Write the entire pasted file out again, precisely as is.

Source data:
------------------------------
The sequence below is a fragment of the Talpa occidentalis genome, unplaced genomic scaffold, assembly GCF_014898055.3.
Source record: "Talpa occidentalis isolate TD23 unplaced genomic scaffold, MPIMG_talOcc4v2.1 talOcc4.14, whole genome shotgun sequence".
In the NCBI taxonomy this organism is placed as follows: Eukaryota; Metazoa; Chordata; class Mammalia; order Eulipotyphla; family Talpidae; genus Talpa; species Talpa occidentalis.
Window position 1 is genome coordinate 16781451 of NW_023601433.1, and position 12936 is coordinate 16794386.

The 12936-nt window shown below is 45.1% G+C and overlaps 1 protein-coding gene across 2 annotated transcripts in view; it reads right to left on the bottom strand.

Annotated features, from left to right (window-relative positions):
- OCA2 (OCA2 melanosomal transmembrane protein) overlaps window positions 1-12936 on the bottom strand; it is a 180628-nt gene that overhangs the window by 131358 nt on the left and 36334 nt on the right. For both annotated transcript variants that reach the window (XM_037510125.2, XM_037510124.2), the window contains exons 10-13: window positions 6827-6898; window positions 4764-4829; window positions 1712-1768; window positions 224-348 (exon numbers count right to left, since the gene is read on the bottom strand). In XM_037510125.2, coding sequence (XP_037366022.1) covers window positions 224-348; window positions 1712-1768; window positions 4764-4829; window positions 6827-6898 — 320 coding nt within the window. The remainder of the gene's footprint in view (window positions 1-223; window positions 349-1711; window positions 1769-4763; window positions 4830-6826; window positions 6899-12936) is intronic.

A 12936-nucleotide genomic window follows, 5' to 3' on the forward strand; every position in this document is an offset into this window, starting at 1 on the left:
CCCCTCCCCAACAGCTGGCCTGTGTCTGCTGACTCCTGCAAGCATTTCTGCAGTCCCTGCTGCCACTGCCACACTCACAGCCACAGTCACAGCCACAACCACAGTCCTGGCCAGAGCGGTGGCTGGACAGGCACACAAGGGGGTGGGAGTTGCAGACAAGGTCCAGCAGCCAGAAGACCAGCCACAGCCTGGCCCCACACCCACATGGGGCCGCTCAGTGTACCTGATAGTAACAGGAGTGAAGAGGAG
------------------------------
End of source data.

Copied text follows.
The sequence below is a fragment of the Talpa occidentalis genome, unplaced genomic scaffold, assembly GCF_014898055.3.
Source record: "Talpa occidentalis isolate TD23 unplaced genomic scaffold, MPIMG_talOcc4v2.1 talOcc4.14, whole genome shotgun sequence".
In the NCBI taxonomy this organism is placed as follows: Eukaryota; Metazoa; Chordata; class Mammalia; order Eulipotyphla; family Talpidae; genus Talpa; species Talpa occidentalis.
Window position 1 is genome coordinate 16781451 of NW_023601433.1, and position 12936 is coordinate 16794386.

The 12936-nt window shown below is 45.1% G+C and overlaps 1 protein-coding gene across 2 annotated transcripts in view; it reads right to left on the bottom strand.

Annotated features, from left to right (window-relative positions):
- OCA2 (OCA2 melanosomal transmembrane protein) overlaps window positions 1-12936 on the bottom strand; it is a 180628-nt gene that overhangs the window by 131358 nt on the left and 36334 nt on the right. For both annotated transcript variants that reach the window (XM_037510125.2, XM_037510124.2), the window contains exons 10-13: window positions 6827-6898; window positions 4764-4829; window positions 1712-1768; window positions 224-348 (exon numbers count right to left, since the gene is read on the bottom strand). In XM_037510125.2, coding sequence (XP_037366022.1) covers window positions 224-348; window positions 1712-1768; window positions 4764-4829; window positions 6827-6898 — 320 coding nt within the window. The remainder of the gene's footprint in view (window positions 1-223; window positions 349-1711; window positions 1769-4763; window positions 4830-6826; window positions 6899-12936) is intronic.

A 12936-nucleotide genomic window follows, 5' to 3' on the forward strand; every position in this document is an offset into this window, starting at 1 on the left:
CCCCTCCCCAACAGCTGGCCTGTGTCTGCTGACTCCTGCAAGCATTTCTGCAGTCCCTGCTGCCACTGCCACACTCACAGCCACAGTCACAGCCACAACCACAGTCCTGGCCAGAGCGGTGGCTGGACAGGCACACAAGGGGGTGGGAGTTGCAGACAAGGTCCAGCAGCCAGAAGACCAGCCACAGCCTGGCCCCACACCCACATGGGGCCGCTCAGTGTACCTGATAGTAACAGGAGTGAAGAGGAG